There were some surprising differences. The first scout had New Orleans low (No. 10) because he thinks Sanders isn’t good anymore, whereas the second scout had the Saints first.
The first scout had the Chiefs in the top five but No. 2 didn’t even have them in his top 10 because he considers Patrick Mahomes so dominant that he makes everyone else look much better than they really are.
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The teams that made both top fives were Minnesota, Tampa Bay and Arizona. Having seen the Vikings in person twice and on TV several more times, I’d have ranked them first. Cook is the best back in the league this season, the rookie Jefferson looks like a star in the making and Thielen is tied for the league lead in touchdown catches (nine).
Regardless, the reason the Packers cracked the top 10 on both lists is the Adams-Jones duo, which because of injuries to each has played together in only five games this season. Both scouts rated Adams as a top-three receiver. One rated Jones the fifth- or sixth-best back in the league, ahead of the Cowboys’ Elliott among others, whereas the other put him near the bottom of the top 10.
But Valdes-Scantling is coming off two strong games in which his speed translated into several key big plays. He had six catches for 202 yards and three touchdowns combined, including a 52-yard touchdown against the 49ers two weeks ago and a 78-yarder last week against the Jaguars.
Now, that isn’t saying Valdes-Scantling has arrived. The third-year pro has appeared to the turn the corner before in his career only to disappoint and disappear. So there’s reason to be wary. He’s also at best a No. 3 receiver in the league even though he’s been the Packers’ No. 2 while Lazard has been out.
But it’s worth noting that Valdes-Scantling leads the league in average per reception (21.0 yards). He still has drop issues, is far from a fluid and precise route runner and doesn’t always track the ball well. But as that average per catch and two long touchdown passes the last two games suggest, defensive coordinators have to honor his combination of height (6-feet-4) and speed as a downfield threat.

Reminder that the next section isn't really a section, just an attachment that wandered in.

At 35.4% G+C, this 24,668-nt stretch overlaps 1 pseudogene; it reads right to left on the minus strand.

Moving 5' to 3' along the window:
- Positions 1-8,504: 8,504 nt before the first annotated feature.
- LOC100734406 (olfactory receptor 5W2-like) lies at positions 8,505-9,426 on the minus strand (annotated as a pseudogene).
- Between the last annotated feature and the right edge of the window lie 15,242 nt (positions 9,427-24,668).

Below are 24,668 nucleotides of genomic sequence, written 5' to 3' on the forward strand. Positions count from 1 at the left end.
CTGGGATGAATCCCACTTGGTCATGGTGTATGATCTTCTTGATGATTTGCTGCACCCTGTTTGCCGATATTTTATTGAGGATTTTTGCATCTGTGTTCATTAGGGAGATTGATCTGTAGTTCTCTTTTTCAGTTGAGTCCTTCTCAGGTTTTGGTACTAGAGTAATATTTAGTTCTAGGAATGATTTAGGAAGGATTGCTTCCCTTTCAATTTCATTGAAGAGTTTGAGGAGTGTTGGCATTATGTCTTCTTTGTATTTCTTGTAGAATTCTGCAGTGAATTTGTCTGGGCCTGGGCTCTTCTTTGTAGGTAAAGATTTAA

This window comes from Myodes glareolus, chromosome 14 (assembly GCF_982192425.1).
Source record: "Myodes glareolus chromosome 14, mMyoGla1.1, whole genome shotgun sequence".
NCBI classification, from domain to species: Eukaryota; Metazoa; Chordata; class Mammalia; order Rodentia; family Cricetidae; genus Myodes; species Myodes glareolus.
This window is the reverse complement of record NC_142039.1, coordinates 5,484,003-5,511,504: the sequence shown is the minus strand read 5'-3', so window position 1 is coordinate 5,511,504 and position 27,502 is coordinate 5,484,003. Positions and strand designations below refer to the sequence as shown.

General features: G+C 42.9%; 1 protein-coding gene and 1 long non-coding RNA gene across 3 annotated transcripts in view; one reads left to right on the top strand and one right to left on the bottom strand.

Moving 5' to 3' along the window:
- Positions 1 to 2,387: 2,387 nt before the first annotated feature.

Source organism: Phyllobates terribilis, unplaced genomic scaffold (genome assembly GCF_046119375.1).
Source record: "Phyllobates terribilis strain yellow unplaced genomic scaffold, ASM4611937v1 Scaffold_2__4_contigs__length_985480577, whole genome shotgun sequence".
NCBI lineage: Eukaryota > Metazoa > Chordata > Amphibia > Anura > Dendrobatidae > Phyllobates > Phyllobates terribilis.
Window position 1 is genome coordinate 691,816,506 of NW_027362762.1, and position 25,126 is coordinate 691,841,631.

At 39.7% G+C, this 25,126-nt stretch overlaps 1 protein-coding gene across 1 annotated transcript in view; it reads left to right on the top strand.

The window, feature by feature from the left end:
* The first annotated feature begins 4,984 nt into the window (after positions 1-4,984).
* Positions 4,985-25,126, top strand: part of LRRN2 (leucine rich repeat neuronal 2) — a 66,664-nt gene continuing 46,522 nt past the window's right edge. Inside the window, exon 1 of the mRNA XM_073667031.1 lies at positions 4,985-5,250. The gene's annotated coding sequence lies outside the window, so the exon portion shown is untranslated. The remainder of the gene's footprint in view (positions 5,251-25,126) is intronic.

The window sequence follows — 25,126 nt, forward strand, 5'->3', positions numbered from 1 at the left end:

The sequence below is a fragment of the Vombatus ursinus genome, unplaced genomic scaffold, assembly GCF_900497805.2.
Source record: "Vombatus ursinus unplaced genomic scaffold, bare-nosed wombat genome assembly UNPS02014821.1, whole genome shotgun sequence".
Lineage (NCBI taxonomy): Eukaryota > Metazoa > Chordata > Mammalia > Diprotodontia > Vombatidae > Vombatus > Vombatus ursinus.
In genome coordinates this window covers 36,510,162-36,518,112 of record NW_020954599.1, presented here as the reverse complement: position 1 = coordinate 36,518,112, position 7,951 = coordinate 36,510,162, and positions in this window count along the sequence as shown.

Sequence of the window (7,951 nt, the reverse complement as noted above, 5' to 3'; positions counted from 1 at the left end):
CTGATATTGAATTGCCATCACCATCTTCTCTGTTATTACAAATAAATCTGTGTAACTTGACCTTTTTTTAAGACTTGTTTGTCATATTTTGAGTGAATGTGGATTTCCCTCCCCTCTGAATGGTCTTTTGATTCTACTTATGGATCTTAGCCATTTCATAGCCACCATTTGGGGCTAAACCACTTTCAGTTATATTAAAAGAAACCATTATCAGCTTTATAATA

“The (Valdes-)Scantling drops bother me,” the second scout said. “He was that way in college, too. (But) I would want him on my team for (speed) alone, because they have to defend you different with that kind of speed out there. The skills that he lacks are all of the variety of routes one has to run. He’s not as complete as I would want. He’s a longer guy, he’s kinda straight line, not really a separator from tight coverage. That’s where I struggle with him. He can stretch the field on crossing routes, deep digs, things like that where he can run fast straight ahead.”
It will take a lot more than two good games to say Valdes-Scantling has arrived. And this week the Packers will face as tough a defense as they’ll see all season in Indianapolis. The Colts are fourth in the league in points allowed (19.7 per game) and first in defensive passer rating (78.9).
But the Packers might not be as bereft for receiver talent behind Adams as they looked a month ago. At least, Valdes-Scantling has half a season to prove as much.